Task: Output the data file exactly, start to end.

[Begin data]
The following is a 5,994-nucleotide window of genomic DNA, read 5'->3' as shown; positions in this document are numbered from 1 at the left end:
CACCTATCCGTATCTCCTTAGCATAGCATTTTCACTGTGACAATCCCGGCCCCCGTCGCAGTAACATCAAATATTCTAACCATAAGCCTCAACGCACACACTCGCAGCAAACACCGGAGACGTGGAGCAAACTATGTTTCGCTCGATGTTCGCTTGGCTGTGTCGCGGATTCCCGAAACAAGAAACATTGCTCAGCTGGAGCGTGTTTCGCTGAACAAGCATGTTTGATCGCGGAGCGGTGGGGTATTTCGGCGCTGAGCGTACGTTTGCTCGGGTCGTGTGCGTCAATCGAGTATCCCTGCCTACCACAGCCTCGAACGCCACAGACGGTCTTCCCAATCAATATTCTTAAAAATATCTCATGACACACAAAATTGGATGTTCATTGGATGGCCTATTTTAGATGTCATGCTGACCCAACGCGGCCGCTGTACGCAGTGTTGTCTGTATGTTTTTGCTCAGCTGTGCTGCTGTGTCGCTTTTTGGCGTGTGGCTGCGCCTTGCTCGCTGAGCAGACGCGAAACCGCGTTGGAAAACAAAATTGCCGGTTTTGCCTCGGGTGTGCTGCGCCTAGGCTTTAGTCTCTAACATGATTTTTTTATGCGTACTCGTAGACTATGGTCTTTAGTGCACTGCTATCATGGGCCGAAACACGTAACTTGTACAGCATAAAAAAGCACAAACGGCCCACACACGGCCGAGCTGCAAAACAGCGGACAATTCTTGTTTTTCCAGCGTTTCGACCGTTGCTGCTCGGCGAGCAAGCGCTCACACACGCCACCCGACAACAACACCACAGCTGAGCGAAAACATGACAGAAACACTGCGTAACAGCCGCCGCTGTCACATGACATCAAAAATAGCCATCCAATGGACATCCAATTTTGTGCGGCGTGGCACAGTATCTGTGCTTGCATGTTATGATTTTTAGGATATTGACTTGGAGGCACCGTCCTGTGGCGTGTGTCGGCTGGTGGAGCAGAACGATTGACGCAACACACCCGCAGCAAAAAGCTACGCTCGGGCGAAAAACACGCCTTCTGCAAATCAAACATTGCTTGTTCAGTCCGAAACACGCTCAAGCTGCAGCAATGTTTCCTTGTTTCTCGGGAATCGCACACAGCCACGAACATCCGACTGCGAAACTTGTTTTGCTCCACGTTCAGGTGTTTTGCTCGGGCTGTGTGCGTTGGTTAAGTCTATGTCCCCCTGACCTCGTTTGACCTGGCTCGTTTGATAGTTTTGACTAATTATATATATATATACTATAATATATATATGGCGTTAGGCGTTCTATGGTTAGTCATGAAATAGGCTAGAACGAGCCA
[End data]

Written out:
The following is a 5,994-nucleotide window of genomic DNA, read 5'->3' as shown; positions in this document are numbered from 1 at the left end:
CACCTATCCGTATCTCCTTAGCATAGCATTTTCACTGTGACAATCCCGGCCCCCGTCGCAGTAACATCAAATATTCTAACCATAAGCCTCAACGCACACACTCGCAGCAAACACCGGAGACGTGGAGCAAACTATGTTTCGCTCGATGTTCGCTTGGCTGTGTCGCGGATTCCCGAAACAAGAAACATTGCTCAGCTGGAGCGTGTTTCGCTGAACAAGCATGTTTGATCGCGGAGCGGTGGGGTATTTCGGCGCTGAGCGTACGTTTGCTCGGGTCGTGTGCGTCAATCGAGTATCCCTGCCTACCACAGCCTCGAACGCCACAGACGGTCTTCCCAATCAATATTCTTAAAAATATCTCATGACACACAAAATTGGATGTTCATTGGATGGCCTATTTTAGATGTCATGCTGACCCAACGCGGCCGCTGTACGCAGTGTTGTCTGTATGTTTTTGCTCAGCTGTGCTGCTGTGTCGCTTTTTGGCGTGTGGCTGCGCCTTGCTCGCTGAGCAGACGCGAAACCGCGTTGGAAAACAAAATTGCCGGTTTTGCCTCGGGTGTGCTGCGCCTAGGCTTTAGTCTCTAACATGATTTTTTTATGCGTACTCGTAGACTATGGTCTTTAGTGCACTGCTATCATGGGCCGAAACACGTAACTTGTACAGCATAAAAAAGCACAAACGGCCCACACACGGCCGAGCTGCAAAACAGCGGACAATTCTTGTTTTTCCAGCGTTTCGACCGTTGCTGCTCGGCGAGCAAGCGCTCACACACGCCACCCGACAACAACACCACAGCTGAGCGAAAACATGACAGAAACACTGCGTAACAGCCGCCGCTGTCACATGACATCAAAAATAGCCATCCAATGGACATCCAATTTTGTGCGGCGTGGCACAGTATCTGTGCTTGCATGTTATGATTTTTAGGATATTGACTTGGAGGCACCGTCCTGTGGCGTGTGTCGGCTGGTGGAGCAGAACGATTGACGCAACACACCCGCAGCAAAAAGCTACGCTCGGGCGAAAAACACGCCTTCTGCAAATCAAACATTGCTTGTTCAGTCCGAAACACGCTCAAGCTGCAGCAATGTTTCCTTGTTTCTCGGGAATCGCACACAGCCACGAACATCCGACTGCGAAACTTGTTTTGCTCCACGTTCAGGTGTTTTGCTCGGGCTGTGTGCGTTGGTTAAGTCTATGTCCCCCTGACCTCGTTTGACCTGGCTCGTTTGATAGTTTTGACTAATTATATATATATATACTATAATATATATATGGCGTTAGGCGTTCTATGGTTAGTCATGAAATAGGCTAGAACGAGCCA